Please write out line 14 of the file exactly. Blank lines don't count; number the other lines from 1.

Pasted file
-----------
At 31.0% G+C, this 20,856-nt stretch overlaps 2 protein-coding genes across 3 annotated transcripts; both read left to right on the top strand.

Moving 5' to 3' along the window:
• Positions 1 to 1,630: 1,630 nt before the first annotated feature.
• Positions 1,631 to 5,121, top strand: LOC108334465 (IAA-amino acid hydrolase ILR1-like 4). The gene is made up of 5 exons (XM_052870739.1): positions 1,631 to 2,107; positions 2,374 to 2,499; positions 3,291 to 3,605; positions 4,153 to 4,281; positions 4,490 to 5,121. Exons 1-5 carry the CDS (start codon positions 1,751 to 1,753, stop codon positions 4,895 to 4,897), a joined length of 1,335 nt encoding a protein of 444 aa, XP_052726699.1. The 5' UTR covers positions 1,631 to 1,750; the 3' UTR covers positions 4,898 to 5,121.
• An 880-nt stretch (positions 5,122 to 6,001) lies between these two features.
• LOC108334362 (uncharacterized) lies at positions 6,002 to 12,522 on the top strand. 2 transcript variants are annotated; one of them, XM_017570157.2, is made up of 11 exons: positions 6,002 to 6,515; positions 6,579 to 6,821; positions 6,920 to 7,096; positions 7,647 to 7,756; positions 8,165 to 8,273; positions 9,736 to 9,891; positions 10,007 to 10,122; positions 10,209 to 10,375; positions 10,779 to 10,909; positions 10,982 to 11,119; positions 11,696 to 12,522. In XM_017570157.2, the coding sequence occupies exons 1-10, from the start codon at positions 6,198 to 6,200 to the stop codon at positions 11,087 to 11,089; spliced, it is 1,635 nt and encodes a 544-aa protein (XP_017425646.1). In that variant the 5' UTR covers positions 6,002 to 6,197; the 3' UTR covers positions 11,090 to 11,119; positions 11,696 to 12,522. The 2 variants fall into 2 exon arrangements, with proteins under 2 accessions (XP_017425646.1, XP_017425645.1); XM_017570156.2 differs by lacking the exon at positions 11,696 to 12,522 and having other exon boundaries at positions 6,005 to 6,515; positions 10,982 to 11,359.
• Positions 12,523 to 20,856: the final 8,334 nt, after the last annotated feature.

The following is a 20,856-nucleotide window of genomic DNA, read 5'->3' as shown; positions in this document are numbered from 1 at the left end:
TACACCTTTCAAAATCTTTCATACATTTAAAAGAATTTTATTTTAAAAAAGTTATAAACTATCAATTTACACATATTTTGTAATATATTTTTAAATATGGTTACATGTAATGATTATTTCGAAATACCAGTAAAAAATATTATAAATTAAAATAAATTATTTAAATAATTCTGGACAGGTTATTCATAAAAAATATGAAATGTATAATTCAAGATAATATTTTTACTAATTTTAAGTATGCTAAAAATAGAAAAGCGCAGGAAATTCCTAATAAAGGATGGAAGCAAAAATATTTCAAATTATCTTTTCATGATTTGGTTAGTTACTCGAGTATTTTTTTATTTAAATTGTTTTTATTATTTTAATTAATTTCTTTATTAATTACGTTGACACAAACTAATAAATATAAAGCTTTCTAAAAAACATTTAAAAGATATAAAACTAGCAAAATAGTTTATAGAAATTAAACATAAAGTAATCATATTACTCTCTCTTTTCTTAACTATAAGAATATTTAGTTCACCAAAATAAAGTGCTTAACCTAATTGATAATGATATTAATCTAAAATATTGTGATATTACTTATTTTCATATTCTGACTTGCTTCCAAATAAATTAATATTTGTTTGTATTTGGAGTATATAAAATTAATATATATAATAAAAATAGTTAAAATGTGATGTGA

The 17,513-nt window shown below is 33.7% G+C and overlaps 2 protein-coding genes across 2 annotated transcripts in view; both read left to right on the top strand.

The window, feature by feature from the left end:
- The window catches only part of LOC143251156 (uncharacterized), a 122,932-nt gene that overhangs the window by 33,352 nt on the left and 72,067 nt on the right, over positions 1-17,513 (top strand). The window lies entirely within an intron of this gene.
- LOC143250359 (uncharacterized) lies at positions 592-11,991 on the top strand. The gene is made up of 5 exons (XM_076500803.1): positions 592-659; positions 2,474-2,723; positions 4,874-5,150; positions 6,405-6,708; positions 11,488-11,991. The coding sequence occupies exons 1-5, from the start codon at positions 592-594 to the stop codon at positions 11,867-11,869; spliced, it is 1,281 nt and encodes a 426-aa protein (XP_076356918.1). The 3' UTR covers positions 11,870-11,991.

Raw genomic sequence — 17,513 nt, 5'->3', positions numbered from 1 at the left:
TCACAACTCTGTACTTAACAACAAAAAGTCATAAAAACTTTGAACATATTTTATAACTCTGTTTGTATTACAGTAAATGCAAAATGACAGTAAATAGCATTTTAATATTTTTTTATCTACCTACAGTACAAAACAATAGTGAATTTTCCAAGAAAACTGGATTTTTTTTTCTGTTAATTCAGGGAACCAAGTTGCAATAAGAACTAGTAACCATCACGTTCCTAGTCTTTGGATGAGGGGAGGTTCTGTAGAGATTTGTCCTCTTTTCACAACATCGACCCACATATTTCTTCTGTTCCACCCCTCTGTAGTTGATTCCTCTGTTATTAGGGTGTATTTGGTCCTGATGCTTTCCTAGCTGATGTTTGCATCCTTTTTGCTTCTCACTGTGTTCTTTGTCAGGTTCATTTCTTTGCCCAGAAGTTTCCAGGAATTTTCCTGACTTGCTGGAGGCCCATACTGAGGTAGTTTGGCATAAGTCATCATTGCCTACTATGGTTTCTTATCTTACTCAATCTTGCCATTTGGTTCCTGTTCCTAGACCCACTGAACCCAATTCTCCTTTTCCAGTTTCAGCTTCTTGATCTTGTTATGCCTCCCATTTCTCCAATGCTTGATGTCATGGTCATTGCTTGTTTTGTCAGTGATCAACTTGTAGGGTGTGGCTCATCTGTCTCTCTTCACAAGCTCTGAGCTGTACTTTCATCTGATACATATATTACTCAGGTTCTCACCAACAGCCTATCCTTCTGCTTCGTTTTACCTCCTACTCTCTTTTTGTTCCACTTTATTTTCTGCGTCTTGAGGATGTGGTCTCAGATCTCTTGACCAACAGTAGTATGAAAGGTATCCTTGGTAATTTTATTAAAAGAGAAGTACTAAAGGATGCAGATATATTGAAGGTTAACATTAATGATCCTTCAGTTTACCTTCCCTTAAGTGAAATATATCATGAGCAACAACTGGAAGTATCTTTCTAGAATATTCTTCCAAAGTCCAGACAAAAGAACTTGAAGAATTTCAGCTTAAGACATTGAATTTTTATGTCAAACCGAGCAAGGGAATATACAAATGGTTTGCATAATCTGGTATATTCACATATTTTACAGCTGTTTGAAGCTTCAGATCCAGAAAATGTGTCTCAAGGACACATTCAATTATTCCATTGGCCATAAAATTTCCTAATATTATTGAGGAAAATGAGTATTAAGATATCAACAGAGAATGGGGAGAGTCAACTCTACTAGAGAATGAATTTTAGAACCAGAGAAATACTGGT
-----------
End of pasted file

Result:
Raw genomic sequence — 17,513 nt, 5'->3', positions numbered from 1 at the left: